I break the law a few times a week. Please don’t tell anyone. I do it for Betty. I mean, look at that sweet girl. Who wouldn’t bend the rules to make her happy?
|This is Betty|
Betty has a good life. She gets an hour or so of daily exercise in one of the prettiest cities in the country: Bend, Oregon.
That said, being her human, and having other human stuff to do, I don’t always have time to drive her somewhere to get out her ya-yas. So I’m always trying to find fun new routes walkable from my front door.
We usually walk to First Street Rapids Park and head north on the Deschutes River Trail (DRT), and explore from there. We often end up at Sawyer Park, but sometimes we need some variety. Sooooo, this is where the lawbreaking comes in…
See, I hate the spot where the DRT takes an abrupt left away from the river (you can’t go straight along river because there’s a golf course in the way) and dumps you out on NW Mt. Washington Drive. You walk a 1/4 mile or so along the street, cross over and continue on the DRT. Yeah, no biggie, but I love being near the river and I don’t like walking along the road (especially when it’s icy, with cars sliding down the hill). I know… first-world problems. I’m explaining to illustrate what drove me to lawbreaking.
Every time I face the left turn that leads me away from the river, I see River’s Edge Golf Course “no trespassing” signs, I do. I’m mostly a law-abiding citizen, but the the actual river’s edge is so damn alluring.
Not to be denied, a few weeks ago, I consulted Google Maps and viola! Just a few hundred feet north of the dreaded left turn was a park! The southern edge of Riverview Park was soooooooo close to the DRT, only a green or two in between. Hmmmm. I figured if I stayed as close as possible to the river, and skirted along the edge of the golf course, I could make it to the park in no time.
And that’s just what I did (and, gulp, do). Once I’m done with my 60 seconds of very cautious trespassing, I’m on a cliff in the park, looking across the river at the houses and their fowl-laden lawns (especially now that it’s snowing, their lawns look like a winter beach for swans, geese and ducks).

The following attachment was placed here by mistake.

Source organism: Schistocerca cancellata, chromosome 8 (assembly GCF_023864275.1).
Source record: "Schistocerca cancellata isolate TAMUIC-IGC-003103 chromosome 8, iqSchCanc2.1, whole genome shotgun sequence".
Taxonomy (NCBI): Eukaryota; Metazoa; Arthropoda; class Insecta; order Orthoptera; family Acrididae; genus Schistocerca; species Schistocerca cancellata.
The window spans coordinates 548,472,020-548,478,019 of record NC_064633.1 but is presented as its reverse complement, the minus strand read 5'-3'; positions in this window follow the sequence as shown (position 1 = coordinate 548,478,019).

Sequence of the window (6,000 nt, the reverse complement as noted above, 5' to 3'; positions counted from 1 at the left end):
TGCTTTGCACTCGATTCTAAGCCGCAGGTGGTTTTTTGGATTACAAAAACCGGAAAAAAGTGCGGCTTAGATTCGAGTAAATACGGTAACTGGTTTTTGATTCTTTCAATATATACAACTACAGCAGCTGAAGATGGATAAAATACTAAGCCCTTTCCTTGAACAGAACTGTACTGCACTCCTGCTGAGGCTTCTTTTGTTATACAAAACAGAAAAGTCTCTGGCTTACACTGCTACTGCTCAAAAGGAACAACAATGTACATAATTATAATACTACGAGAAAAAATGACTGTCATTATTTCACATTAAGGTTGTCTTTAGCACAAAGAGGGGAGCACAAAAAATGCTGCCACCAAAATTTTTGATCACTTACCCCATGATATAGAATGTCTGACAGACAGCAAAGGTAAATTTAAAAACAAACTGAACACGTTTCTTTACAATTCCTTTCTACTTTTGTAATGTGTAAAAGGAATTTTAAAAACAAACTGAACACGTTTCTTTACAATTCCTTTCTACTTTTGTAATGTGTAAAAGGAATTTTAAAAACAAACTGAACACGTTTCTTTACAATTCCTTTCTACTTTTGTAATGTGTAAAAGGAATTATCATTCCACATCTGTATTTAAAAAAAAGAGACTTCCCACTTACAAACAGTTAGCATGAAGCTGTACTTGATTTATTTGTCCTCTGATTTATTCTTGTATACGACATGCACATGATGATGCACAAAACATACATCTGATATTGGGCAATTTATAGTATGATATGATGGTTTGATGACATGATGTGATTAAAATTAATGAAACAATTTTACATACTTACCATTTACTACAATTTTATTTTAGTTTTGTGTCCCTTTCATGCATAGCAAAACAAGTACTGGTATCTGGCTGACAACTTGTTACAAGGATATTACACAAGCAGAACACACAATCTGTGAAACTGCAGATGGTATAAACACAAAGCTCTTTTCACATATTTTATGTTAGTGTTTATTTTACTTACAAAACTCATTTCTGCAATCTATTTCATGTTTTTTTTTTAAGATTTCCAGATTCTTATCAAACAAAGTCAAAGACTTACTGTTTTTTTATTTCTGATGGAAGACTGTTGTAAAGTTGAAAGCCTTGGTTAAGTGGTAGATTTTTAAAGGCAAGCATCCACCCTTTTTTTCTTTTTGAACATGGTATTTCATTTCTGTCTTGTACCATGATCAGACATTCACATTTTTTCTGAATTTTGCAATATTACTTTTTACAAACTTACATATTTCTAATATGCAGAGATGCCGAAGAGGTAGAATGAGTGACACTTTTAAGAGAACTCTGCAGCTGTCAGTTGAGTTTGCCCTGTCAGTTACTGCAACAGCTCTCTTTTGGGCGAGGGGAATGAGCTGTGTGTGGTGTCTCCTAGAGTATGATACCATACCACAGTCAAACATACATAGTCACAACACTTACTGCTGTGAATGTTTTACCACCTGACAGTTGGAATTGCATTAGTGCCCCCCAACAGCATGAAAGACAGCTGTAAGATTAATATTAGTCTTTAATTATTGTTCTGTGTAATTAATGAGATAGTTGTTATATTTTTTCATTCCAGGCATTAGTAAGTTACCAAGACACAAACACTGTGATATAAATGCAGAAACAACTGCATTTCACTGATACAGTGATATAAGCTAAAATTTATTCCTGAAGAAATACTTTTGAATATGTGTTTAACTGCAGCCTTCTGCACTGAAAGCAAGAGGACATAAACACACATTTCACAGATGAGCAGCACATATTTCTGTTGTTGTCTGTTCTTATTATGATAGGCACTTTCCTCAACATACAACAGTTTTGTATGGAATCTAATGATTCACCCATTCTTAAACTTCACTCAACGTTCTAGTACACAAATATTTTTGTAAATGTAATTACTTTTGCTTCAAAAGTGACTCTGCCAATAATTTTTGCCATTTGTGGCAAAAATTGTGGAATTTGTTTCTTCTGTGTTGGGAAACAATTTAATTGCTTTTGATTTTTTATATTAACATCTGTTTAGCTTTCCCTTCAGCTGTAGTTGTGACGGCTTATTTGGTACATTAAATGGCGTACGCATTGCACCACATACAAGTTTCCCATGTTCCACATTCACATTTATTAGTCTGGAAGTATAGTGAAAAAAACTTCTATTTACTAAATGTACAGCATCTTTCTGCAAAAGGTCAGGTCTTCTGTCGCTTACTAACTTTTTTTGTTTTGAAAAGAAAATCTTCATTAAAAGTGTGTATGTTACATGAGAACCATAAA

Then I wind my way down through the rocky cliffs and eventually end up down at water level with a canopy of pine and fir overhead, just at the bend in the river.
I keep heading down river and eventually come across a dramatic spillway (Google Maps tells me that Rivals Sports Bar is on the other side of the river near the spillway).
|Deschutes River spillway + graffiti (pre-snow)|
And what about Betty? She generally leads the way, mountain-goating over the rocky terrain and then down into the flats dotted with shoulder-high scrub brush which provide great hiding places for deer and grouse (and from the looks of it, homeless people when the weather is warmer).
While I’m absorbed in the river view, Betty’s off looking for wildlife to herd. She runs and runs and runs, under bushes, over boulders, across beds of pine needles and snow. She’ll disappear for a few minutes and occasionally I’ll see a deer bound over bushes as tall as me, trying to escape the 12 pounds of barking wrath known as Betty.
We keep winding our way north until we reach a big parking lot that belongs to The Riverhouse Convention Center on NW Mt. Washington Drive (near US 97/ NE 3rd St), then we turn around and zig zag back through the 20(ish) acres of park until we’re back on the cliffs and it’s time to trespass again, skulking around the edges of the golf course and back onto the Deschutes River Trail
Of course, I could enter the park legally through The Riverhouse Convention Center parking lot at 2850 NW Rippling River Court, if I wanted to get in my car and drive. But then I discovered something that made me wonder if my crime is a little worse than I thought.
I’ve never seen anyone in the park. There are half a dozen abandoned homeless camps (tarps, clothes, trash, books, empty cans and bottles). The camp debris puzzled me, since Bend Parks and Rec usually keeps most of our parks in such pristine shape.
While I was writing this, I pulled up the Parks & Rec website to grab more stats on Riverview Park and I discovered a bit of a problem. The park we’ve been romping through isn’t Riverview Park.
Per Bend Parks and Rec, the official Riverview Park is on Division Street, on the other side of the river from the “park” Google Maps lured me into. Ruh roh. I expect errors like this from Apple’s iOS6 Maps, but from Google? Just when you thought you knew who to trust…
So I haven’t been in Riverview Park after all… Is it private property? I went to Google for answers (hey, everyone deserves a second chance) and after a few keystrokes discovered that the golf course and the Riverhouse hotel and convention center are privately owned by the Purcell family (unless Google is lying again). Do the Purcells own the fake Riverview Park area too? If so, why haven’t they built million-dollar gated-golf-course-community houses on those cliffs?
The mystery park (or private land… oops) has almost a 1/2 a mile of river front and is such a lovely unused area. I really hope the mystery “park” is open to the public and that I’m not a inveterate criminal for letting Betty run around this beautiful patch of wilderness. Eeek.